Interpretive Glossary of Water-related Terms and Expressions - N

National Environmental Policy Act: NEPA. Federal law enacted to ensure the integration of natural and social sciences and environmental design in planning and decision-making for federal projects or projects on federal lands. CSU.

National Pollution Discharge Elimination System: NPDES. Description taken from a section of the Federal Clean Water Act. NPDES is the mechanism for applying effluent standards, water quality standards, and monitoring requirements. EPA is authorized to issue a permit to any applicant whose discharge meets federal requirements. Douglas Co.

National Pollution Discharge Elimination System (NPDES) Permit: A permit required under Section 401 of the Clean Water Act regulating discharge of pollutants into the nation’s waterways. CSU.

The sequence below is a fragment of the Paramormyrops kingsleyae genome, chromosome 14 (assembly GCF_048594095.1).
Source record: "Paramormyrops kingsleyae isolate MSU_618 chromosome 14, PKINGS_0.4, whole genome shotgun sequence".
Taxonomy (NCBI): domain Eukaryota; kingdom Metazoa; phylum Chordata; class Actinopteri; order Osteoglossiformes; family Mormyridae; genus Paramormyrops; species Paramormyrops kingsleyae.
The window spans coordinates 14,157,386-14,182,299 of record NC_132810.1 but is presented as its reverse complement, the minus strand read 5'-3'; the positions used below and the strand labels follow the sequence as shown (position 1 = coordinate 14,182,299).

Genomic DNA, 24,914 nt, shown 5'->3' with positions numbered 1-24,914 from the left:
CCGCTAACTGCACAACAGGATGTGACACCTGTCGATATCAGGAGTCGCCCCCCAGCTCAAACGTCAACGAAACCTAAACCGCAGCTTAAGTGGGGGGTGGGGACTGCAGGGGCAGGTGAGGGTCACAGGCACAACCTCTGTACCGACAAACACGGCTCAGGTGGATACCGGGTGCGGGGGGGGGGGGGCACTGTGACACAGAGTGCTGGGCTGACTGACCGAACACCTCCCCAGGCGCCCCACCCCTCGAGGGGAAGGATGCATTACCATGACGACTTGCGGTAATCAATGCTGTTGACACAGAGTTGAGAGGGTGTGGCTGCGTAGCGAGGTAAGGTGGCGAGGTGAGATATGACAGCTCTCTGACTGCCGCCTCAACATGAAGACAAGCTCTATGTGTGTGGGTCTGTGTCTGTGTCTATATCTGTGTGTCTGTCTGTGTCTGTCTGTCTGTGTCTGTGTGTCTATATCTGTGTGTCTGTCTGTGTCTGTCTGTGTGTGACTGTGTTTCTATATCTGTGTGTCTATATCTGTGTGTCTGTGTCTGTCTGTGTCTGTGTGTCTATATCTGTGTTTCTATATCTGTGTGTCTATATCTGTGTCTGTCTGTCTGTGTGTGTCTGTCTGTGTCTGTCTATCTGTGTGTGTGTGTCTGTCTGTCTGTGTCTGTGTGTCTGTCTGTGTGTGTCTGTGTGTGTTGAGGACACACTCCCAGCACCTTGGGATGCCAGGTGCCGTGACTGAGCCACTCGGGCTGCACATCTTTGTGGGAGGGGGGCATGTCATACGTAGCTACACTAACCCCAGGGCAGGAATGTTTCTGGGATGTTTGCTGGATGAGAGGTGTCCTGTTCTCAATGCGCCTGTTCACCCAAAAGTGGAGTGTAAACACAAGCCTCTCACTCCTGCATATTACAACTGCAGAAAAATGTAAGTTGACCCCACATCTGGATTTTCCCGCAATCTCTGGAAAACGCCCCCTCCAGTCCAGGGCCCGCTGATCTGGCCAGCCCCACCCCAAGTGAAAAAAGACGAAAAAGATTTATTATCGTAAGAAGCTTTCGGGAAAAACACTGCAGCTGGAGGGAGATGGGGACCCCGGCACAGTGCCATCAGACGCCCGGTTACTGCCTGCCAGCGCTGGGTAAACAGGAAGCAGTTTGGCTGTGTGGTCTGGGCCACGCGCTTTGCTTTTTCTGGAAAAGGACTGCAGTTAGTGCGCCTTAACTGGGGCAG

natural: Describes a product of nature. Not reclaimed, not reused. Innate, untreated, not manmade.

natural recharge: A renewal process. Replenishment of water to an aquifer through a recharge area by natural means such as from meteoric precipitation, lakes, rivers or streams. Part of the hydrologic cycle.

natural stream: Relative to ground water. A natural stream's waters refers to the migratory waters in aquifers. See stream.

native waters: Surface and underground waters naturally occurring in a watershed. CSU.

net sand thickness: The net accumulated thickness of sand of a specific quality found within the total thickness of a formation of mixed lithology.

new: Relative to water, natural, not reused, not reclaimed.